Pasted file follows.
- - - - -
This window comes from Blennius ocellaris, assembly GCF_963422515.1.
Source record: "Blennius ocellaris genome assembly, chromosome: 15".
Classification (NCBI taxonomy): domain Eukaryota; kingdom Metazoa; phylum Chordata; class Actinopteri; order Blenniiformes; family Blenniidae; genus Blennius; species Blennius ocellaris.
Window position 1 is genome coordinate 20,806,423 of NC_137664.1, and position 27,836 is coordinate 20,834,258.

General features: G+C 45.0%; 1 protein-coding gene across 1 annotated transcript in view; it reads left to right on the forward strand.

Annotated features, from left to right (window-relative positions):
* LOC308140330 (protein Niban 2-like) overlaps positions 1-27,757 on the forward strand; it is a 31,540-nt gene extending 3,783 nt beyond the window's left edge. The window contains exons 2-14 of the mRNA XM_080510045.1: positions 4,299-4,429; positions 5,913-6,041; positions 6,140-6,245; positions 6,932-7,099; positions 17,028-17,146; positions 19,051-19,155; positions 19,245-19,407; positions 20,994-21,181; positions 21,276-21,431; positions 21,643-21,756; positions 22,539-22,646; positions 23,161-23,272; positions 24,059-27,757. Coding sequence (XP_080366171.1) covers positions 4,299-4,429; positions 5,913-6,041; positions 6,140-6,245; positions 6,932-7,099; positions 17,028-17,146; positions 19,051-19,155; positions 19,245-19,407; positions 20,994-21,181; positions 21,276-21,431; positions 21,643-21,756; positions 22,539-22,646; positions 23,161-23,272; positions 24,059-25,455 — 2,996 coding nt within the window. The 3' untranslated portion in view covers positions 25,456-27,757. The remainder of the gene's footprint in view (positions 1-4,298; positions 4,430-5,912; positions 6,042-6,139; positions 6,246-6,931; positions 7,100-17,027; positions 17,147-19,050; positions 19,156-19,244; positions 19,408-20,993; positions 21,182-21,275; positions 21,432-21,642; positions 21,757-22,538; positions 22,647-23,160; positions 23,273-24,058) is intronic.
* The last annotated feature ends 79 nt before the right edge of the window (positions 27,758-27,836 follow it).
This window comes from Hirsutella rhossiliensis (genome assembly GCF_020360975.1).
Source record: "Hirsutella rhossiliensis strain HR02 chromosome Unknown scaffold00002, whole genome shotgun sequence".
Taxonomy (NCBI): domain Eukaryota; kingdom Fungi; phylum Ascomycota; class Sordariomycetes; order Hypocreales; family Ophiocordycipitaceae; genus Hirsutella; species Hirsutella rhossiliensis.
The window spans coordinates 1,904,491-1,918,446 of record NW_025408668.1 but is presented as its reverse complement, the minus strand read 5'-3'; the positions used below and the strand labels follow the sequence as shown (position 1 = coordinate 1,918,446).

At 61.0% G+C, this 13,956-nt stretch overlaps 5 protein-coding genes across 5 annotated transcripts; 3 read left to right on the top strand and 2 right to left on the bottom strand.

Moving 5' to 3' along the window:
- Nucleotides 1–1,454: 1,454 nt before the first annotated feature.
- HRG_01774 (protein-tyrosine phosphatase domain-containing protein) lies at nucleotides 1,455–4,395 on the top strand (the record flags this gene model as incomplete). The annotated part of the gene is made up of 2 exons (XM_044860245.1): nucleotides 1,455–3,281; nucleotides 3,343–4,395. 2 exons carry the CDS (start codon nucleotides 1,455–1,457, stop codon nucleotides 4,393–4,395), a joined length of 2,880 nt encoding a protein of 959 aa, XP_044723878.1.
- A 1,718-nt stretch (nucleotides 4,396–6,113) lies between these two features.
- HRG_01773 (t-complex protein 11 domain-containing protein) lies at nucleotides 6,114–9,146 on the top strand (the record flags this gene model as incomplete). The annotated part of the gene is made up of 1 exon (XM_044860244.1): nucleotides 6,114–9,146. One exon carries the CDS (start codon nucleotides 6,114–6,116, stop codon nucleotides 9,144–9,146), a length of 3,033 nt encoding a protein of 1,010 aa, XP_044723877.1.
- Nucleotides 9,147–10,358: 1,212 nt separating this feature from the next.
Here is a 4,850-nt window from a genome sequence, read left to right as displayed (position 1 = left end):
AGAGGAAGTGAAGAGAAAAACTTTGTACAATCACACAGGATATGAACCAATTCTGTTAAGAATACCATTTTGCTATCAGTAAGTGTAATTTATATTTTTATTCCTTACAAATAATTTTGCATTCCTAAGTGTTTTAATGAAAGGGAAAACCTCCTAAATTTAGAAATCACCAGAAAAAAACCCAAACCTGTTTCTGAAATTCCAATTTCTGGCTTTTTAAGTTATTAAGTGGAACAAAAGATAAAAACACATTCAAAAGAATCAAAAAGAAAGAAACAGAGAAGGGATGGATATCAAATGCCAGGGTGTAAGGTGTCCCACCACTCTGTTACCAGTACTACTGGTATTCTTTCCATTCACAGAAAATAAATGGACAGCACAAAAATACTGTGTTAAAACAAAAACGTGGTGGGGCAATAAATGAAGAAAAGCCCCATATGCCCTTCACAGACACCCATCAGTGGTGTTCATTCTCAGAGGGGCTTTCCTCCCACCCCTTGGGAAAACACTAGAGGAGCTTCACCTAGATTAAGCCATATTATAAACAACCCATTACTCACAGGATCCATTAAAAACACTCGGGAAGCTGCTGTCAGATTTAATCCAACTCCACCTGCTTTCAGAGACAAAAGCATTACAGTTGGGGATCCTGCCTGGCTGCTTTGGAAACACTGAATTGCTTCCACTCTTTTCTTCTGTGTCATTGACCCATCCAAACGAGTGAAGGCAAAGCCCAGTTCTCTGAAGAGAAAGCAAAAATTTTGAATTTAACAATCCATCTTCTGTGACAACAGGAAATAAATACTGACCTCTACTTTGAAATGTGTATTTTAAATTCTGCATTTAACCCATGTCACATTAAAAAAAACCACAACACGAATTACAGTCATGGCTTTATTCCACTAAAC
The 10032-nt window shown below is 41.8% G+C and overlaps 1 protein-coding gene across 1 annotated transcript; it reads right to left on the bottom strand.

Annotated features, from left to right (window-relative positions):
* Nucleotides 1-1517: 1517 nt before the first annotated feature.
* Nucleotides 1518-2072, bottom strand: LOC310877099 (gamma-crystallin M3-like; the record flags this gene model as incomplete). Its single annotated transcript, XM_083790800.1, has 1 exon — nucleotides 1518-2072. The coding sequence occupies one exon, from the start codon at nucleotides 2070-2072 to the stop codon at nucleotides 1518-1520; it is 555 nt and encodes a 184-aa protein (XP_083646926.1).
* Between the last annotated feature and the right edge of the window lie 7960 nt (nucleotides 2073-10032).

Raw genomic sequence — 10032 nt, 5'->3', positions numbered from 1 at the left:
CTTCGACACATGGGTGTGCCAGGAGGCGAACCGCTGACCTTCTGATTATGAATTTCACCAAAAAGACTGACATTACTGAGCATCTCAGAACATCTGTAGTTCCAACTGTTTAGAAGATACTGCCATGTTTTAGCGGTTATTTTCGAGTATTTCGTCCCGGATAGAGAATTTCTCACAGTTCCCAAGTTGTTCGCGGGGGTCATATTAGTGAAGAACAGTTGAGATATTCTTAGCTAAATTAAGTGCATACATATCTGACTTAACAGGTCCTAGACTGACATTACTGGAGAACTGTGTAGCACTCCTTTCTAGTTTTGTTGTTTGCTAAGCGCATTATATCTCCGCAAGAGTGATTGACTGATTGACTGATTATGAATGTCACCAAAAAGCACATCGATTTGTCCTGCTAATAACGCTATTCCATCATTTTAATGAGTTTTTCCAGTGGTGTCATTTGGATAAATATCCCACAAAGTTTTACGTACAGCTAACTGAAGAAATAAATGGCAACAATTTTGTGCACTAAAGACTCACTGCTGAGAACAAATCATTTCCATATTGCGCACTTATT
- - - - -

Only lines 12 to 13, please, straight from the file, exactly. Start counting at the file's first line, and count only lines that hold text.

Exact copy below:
The window spans coordinates 1,904,491-1,918,446 of record NW_025408668.1 but is presented as its reverse complement, the minus strand read 5'-3'; the positions used below and the strand labels follow the sequence as shown (position 1 = coordinate 1,918,446).

At 61.0% G+C, this 13,956-nt stretch overlaps 5 protein-coding genes across 5 annotated transcripts; 3 read left to right on the top strand and 2 right to left on the bottom strand.